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THEORY:

The Wheatstone bridge provides precise measurements for resistance. It is a bridge circuit and
is composed of an electric field, a galvanometer, and four resistors. The bridge is balanced
manually and having three resistors of known resistance [R] , a 4
th
unknown [Rx] can be
determined. The unknown resistor can balanced against R1, R2, and R3 until the current shows
0. When the bridge is balanced, nodes C and D are the same voltage [V] so at this point :

. This also can be accounted for in comparison to node B, where

. Since
the voltage is the same at these points, you can use Ohm's Law to find the resistance of the
unknown:

To solve for Rx,


Resistance R1 and R2 on the bridge are on a uniform nichrome wire and a contact position C
between them in the form of a tapping switch that is manually moved up and down the bridge.
The resistance of the wire is proportional to the length [L] of it:


Using the unknown resistance and a known resistance, Rx is determinable as :


Electrical resistance is the ratio of potential energy across a current [I] through the line, shown
as:


Essentially, the more current, the less resistance and vice versa. In an Ohm conductor, the
current down the line is the same no matter what the potential difference is and is plot-able in
a linear fashion, where as a non-Ohmic conductor is non-linear due to chances in potential
difference. Resistance depends on the area of the material [A] , the length of the material [L],
and the material composition constant [p] , shown as :


The resistance is determined by the number of electrons per unit volume of the resistor, more
electrons captured/slowed means a higher resistance, and the collision of the electrons on the
material. These collisions cause a temperature buildup to do energy exchange on collision. The
collisions slow the electron and the resistivity can be shown as:


Where the final resistivity equals the initial resistivity times the sum of one plus the product of
alpha times the change in temperature.
RESULT

Table 6.1: Data Table for Wheatstone Bridge:
Trial Metal AWG L (cm) L
1
(cm) L
2
(cm) R
3
()
1 Copper 22 1000 55 45 0.1
2 Copper 28 1000 49 51 2.2
3 Copper 22 2000 66 34 .2
4 Copper 28 2000 49 51 4.6
5 Nickel/silver 22 1000 68 32 3.6
Trial A (cm
2
) R
x
()
exp
(cm)

th
(cm)
% error L/A
(cm
-1
)
1 0.0130 .122 1.59E-6

1.77E-6

10.17 7.7E4

2 0.00081 2.11 1.71E-6

1.77E-6 3.39 1.23x10
6
3 0.0130 .388 2.52E-6

1.77E-6 42.37 6.13x10
5

4 0.00081 4.42 1.79E-6 1.77E-6 11.3 2.47x10
6
5 0.0130 7.65 9.9E-5

33E-6 2.0 3.07x10
5




The slope shows that R is proportional to L and, according to the law



CONCLUSION:

The Wheatstone bridge circuit is used to precisely measure an unknown electrical resistance.
By balancing the bridge and knowing three of the resistances, the fourth can be found. The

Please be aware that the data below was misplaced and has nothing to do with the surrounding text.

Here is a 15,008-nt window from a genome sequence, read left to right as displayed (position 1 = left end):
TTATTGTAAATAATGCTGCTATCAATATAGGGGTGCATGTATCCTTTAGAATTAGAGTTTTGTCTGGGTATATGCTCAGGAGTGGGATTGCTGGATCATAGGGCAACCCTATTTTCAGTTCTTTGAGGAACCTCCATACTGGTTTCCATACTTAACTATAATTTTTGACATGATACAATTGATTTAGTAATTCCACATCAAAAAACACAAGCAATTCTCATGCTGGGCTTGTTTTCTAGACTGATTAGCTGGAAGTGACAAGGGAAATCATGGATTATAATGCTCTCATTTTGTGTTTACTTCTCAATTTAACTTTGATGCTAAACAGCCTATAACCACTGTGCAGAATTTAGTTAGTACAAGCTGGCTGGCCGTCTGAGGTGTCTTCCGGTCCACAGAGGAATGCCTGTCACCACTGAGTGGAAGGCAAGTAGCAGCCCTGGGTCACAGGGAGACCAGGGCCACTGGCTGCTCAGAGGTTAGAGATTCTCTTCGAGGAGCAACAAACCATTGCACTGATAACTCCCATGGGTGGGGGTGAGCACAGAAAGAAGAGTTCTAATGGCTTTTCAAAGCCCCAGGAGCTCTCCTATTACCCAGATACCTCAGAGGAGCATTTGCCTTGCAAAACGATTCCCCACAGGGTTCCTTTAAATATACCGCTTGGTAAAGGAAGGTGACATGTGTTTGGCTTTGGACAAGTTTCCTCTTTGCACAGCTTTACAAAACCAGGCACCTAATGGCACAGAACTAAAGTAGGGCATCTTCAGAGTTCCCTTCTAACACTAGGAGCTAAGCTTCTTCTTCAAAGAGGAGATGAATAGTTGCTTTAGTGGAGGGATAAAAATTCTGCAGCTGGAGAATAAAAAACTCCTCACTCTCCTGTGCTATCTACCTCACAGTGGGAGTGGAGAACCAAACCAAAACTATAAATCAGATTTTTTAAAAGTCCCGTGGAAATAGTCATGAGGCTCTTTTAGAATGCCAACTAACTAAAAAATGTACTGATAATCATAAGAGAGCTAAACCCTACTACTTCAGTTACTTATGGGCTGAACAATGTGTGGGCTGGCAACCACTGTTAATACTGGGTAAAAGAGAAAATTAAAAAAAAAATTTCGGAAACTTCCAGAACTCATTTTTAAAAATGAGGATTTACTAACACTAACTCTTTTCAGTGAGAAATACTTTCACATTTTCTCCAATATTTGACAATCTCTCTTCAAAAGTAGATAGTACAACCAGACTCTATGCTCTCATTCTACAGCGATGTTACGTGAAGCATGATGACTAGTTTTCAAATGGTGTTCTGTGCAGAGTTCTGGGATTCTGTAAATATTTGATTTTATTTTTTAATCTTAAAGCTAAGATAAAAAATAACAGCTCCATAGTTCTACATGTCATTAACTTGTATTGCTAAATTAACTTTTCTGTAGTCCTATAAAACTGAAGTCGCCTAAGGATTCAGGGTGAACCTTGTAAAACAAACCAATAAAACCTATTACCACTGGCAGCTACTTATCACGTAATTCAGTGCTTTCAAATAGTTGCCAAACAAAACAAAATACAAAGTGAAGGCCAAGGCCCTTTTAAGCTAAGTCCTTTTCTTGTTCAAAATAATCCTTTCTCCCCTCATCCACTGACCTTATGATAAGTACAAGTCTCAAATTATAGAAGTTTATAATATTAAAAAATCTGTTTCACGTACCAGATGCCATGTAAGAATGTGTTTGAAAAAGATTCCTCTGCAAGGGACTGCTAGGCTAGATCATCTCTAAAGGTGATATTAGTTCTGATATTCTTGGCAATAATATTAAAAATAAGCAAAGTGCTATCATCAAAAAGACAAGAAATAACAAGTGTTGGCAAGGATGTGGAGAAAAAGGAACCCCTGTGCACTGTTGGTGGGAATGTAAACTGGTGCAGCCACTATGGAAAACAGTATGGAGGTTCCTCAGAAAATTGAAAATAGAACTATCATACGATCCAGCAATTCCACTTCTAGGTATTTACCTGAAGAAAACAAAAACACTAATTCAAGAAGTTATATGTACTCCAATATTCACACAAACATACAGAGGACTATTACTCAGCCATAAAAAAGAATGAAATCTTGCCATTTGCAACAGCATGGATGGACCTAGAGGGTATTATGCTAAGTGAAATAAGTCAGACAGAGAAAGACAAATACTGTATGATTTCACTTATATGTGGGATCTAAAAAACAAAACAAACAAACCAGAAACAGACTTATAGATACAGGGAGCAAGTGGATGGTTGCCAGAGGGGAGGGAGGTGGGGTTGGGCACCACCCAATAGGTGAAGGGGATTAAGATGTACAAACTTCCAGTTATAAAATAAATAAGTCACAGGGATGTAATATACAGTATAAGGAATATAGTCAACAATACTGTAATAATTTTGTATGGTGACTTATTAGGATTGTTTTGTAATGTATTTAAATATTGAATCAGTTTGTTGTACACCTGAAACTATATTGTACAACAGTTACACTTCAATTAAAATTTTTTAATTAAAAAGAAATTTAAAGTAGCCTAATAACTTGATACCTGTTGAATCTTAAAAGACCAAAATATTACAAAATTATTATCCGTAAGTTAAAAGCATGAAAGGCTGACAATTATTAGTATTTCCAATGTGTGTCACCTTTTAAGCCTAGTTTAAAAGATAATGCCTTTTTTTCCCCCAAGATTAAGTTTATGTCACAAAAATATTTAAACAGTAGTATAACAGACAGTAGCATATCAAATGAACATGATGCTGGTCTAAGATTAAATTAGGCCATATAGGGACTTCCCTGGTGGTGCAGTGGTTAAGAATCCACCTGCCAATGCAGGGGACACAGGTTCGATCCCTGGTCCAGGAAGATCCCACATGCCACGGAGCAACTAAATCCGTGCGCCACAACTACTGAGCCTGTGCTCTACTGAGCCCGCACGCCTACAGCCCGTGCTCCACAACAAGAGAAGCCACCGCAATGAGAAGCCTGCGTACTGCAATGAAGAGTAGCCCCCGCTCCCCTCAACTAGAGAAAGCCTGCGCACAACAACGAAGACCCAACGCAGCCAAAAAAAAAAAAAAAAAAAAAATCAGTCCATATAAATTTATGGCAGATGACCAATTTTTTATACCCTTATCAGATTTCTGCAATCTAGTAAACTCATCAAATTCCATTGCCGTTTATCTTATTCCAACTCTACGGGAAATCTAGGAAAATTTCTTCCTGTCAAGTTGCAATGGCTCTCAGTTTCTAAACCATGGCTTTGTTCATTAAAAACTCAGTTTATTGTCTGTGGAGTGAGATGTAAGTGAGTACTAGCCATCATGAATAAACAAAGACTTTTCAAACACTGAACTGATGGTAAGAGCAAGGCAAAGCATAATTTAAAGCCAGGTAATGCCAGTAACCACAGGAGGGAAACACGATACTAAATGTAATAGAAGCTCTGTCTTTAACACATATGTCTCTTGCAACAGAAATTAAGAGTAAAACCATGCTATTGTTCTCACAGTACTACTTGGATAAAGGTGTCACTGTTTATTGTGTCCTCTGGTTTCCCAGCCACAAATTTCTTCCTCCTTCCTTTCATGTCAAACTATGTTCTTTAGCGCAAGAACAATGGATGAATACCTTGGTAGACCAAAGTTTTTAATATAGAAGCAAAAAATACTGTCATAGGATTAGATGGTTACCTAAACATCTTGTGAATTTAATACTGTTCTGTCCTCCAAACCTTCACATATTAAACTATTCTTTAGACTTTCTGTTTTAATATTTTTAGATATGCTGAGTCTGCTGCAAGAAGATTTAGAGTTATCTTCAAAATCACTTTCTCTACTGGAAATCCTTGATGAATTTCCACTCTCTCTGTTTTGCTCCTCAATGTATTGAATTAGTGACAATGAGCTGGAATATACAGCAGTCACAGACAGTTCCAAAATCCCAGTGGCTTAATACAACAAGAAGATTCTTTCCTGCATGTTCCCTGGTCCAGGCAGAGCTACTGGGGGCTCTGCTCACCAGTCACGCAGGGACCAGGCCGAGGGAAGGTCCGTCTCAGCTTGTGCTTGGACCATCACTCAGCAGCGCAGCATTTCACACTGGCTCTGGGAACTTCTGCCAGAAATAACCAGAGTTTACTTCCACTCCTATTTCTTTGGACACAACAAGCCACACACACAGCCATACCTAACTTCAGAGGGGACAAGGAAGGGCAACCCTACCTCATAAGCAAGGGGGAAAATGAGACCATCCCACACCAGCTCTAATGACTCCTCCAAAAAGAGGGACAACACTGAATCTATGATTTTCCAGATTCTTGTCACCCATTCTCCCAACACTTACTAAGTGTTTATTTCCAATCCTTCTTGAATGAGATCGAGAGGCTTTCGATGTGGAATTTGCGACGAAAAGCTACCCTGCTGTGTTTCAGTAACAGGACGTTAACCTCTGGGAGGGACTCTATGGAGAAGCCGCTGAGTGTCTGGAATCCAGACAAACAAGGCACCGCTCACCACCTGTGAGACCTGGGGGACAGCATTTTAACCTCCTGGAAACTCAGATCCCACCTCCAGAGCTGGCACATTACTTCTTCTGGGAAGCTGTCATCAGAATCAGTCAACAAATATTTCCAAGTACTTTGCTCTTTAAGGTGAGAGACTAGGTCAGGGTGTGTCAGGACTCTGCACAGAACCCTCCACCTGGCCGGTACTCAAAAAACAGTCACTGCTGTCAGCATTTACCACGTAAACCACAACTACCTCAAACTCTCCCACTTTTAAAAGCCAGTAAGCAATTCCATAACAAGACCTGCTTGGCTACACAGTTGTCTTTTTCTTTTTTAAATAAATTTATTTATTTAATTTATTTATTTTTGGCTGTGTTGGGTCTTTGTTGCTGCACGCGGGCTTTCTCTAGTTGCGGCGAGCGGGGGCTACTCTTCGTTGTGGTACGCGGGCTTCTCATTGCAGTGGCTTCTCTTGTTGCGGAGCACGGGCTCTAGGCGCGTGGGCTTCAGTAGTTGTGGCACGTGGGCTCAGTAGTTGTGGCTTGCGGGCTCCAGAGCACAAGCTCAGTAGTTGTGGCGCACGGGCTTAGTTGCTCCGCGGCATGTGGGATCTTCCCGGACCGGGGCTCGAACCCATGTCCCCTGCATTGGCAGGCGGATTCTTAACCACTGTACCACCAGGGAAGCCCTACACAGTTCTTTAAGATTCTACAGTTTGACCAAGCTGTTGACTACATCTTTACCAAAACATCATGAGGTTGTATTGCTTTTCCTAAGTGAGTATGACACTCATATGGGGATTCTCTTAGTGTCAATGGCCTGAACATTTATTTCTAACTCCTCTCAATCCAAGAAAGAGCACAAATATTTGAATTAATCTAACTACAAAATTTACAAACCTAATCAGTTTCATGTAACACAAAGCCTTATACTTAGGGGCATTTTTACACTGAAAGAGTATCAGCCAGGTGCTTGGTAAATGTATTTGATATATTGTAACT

bridge was assembled and the resistance of different wires were measured. The wires
measured were different gauges of copper wire and nickel/silver wire. The different gauge
wires yielded different resistances shown in Table 6.1. The percent error for each wire was:
10.17%, 3.39%, 42.37%, 11.3%, 2.0%. The percent errors could be a result of malfunctioning or
un-calibrated instruments.

0.00E+00
5.00E+05
1.00E+06
1.50E+06
2.00E+06
2.50E+06
3.00E+06
0 1 2 3 4 5 6 7 8 9
Y-Values





QUESTIONS


1. Why could we not use the Wheatstone bridge to measure the resistance to current flow
of an electric heater when it is operating?

The premise that the bridge is an accurate way of calculating an unknown resistance is
false. It cannot calculate anything. It can only compare to a standard. If you want to find
an unknown resistance and you do not happen to have an exact match laying around
that you can use in a bridge configuration then you are forced to use Ohms law.

2. Why does the procedure in this experiment instruct you to find a null point that is near
the center of the slidewire?

So when the experiment requires you to move the slidewire to find a resistance you can
see the change on the galvanometer and record it easily.

3. What is the effect of a change in the ambient temperature on the resistivity of the wire?
Give a quantitative answer using the temperature coefficient of resistivity for copper,
= 3.82 x 10
-3
C
-1
. Compare at 20C to at 28C.

At higher temperatures ions vibrate with greater amplitudes and electrons collide more
frequently with these ions. With less time between collisions, electrons have a slower
drift velocity resulting in a smaller current for a given potential difference. Thus, the
resistivity increases with increasing temperature.
=
0
(1+T)
=1.77x10
-6
*cm(1+3.82x10
-3
(20C)) =1.91x10
-6
*cm
=1.77x10
-6
*cm(1+3.82x10
-3
(28C)) =1.96x10
-6
*cm

4. Cite data from your experiment that supports the following relationships: resistance is
proportional to the length of the wire; resistance is inversely proportional to the cross-
sectional area of the wire; resistance is proportional to the resistivity of the material.

From the data collected in the experiment and using the formula for resistivity it is
simple to see how one affects the other. The formula for resistivity is = RA/l or the
resistance multiplied by the cross-sectional area of the wire divided by the length of the
wire. As the wire increases in length the resistivity will decrease. Similarly the area and
resistance are also directly proportional to resistivity by the formula. As you increase the
area and resistance the resistivity will increase as well.